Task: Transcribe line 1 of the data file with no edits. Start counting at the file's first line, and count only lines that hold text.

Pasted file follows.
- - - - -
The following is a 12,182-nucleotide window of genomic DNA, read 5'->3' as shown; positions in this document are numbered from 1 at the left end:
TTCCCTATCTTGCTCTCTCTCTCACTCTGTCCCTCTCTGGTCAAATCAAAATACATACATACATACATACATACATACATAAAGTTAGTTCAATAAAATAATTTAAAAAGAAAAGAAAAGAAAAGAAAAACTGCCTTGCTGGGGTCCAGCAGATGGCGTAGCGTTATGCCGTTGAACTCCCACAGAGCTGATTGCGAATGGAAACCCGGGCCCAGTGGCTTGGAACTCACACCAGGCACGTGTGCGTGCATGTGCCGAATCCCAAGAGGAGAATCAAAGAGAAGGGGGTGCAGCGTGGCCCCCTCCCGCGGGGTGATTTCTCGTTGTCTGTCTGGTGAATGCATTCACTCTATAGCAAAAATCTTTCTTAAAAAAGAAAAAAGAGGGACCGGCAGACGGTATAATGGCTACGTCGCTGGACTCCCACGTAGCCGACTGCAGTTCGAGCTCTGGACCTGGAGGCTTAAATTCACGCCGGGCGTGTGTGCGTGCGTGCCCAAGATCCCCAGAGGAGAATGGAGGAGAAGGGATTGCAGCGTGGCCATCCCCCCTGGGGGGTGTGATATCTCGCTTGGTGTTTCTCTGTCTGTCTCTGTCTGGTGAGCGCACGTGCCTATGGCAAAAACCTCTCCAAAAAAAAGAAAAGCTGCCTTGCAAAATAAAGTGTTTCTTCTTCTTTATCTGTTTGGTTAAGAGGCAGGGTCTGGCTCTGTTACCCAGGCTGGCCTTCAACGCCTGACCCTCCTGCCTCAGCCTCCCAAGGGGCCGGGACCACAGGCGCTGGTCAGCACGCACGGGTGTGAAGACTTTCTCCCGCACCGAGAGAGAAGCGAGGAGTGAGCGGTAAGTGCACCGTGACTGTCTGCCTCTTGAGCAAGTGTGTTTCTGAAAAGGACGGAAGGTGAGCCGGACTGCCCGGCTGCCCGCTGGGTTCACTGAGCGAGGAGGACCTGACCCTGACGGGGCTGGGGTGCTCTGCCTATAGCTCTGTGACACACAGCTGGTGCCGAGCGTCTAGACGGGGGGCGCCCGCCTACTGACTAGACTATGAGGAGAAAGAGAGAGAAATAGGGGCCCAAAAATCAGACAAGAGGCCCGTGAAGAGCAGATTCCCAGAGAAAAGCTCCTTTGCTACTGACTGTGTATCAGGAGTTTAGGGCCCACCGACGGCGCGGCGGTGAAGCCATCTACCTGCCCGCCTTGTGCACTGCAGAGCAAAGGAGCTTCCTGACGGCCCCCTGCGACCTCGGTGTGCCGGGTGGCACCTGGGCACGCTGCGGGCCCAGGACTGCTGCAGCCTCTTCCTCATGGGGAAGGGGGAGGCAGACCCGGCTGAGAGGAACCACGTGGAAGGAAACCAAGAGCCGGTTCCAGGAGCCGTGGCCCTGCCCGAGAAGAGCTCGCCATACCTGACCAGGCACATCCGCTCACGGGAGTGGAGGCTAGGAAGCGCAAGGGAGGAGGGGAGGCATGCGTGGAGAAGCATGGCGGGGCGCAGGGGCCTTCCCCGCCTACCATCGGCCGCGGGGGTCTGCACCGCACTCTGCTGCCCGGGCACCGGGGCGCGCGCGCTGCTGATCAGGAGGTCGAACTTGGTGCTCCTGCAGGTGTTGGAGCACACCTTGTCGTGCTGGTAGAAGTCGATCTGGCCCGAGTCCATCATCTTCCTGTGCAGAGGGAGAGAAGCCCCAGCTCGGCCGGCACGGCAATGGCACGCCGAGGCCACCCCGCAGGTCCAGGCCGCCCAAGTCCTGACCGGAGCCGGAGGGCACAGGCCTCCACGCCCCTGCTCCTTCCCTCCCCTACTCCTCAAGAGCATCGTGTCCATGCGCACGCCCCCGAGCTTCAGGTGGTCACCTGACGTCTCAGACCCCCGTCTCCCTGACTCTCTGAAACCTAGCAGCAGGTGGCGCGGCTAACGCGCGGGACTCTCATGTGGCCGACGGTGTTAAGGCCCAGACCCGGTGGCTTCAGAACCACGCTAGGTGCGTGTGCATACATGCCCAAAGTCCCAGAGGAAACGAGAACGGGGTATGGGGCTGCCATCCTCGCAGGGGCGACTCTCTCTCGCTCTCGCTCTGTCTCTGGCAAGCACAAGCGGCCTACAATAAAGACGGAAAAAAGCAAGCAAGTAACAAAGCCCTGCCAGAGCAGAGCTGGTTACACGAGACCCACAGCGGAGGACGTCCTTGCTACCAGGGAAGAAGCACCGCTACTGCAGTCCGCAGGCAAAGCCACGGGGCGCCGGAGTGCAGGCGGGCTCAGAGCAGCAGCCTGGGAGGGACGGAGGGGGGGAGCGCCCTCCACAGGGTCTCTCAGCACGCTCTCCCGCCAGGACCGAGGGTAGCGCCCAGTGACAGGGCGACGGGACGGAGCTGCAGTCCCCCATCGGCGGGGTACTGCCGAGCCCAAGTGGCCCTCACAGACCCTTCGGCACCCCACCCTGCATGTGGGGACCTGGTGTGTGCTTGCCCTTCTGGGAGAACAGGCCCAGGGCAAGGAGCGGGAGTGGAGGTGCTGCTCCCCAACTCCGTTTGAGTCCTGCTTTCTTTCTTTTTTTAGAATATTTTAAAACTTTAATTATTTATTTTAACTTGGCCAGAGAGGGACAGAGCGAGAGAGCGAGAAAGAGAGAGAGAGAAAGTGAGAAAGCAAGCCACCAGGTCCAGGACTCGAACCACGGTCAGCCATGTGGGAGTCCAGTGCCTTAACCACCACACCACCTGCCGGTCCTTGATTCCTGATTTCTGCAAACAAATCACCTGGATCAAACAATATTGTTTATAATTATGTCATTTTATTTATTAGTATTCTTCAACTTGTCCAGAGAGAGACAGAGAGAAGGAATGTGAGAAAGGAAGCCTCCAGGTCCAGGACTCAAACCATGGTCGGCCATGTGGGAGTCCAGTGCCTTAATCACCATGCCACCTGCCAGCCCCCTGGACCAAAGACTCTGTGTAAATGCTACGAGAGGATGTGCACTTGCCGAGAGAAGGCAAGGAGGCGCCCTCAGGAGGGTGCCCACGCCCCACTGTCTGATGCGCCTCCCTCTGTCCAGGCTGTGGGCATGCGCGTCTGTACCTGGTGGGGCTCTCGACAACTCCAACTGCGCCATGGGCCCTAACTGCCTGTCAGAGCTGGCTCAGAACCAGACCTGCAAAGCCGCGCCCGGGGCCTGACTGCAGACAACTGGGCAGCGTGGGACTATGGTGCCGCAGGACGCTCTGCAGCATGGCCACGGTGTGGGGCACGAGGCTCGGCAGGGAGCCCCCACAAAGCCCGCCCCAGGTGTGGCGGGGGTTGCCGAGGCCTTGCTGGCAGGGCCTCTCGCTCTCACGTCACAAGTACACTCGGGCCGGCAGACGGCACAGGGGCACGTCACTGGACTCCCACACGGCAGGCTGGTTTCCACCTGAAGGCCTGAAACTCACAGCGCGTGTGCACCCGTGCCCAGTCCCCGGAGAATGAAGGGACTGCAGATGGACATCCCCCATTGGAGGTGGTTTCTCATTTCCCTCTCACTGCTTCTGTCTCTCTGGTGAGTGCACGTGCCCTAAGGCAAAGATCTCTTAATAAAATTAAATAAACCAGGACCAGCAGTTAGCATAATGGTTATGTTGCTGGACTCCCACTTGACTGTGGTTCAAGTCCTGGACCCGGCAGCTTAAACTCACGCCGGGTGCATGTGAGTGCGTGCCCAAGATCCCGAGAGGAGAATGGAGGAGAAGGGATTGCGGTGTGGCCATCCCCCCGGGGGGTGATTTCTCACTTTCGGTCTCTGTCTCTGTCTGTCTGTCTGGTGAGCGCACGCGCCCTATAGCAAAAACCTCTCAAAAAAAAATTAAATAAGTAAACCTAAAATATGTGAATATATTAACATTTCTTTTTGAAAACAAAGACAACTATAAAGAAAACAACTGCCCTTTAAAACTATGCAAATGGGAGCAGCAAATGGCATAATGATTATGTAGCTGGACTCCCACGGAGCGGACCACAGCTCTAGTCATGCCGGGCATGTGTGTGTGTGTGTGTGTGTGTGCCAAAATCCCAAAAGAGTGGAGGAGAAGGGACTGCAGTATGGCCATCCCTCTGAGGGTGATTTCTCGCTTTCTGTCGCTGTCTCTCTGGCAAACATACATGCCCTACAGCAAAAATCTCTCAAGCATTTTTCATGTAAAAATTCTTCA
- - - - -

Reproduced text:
The following is a 12,182-nucleotide window of genomic DNA, read 5'->3' as shown; positions in this document are numbered from 1 at the left end: